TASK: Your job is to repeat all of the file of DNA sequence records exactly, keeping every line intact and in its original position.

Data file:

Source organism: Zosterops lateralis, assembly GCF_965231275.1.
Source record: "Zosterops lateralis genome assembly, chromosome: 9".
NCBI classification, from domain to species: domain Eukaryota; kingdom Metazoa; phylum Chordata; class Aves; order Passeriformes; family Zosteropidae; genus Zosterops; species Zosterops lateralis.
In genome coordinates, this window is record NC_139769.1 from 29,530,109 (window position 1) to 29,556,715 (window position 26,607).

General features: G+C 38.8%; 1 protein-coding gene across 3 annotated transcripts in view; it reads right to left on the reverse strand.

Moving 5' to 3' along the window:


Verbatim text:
Source organism: Zosterops lateralis, assembly GCF_965231275.1.
Source record: "Zosterops lateralis genome assembly, chromosome: 9".
NCBI classification, from domain to species: domain Eukaryota; kingdom Metazoa; phylum Chordata; class Aves; order Passeriformes; family Zosteropidae; genus Zosterops; species Zosterops lateralis.
In genome coordinates, this window is record NC_139769.1 from 29,530,109 (window position 1) to 29,556,715 (window position 26,607).

General features: G+C 38.8%; 1 protein-coding gene across 3 annotated transcripts in view; it reads right to left on the reverse strand.

Moving 5' to 3' along the window: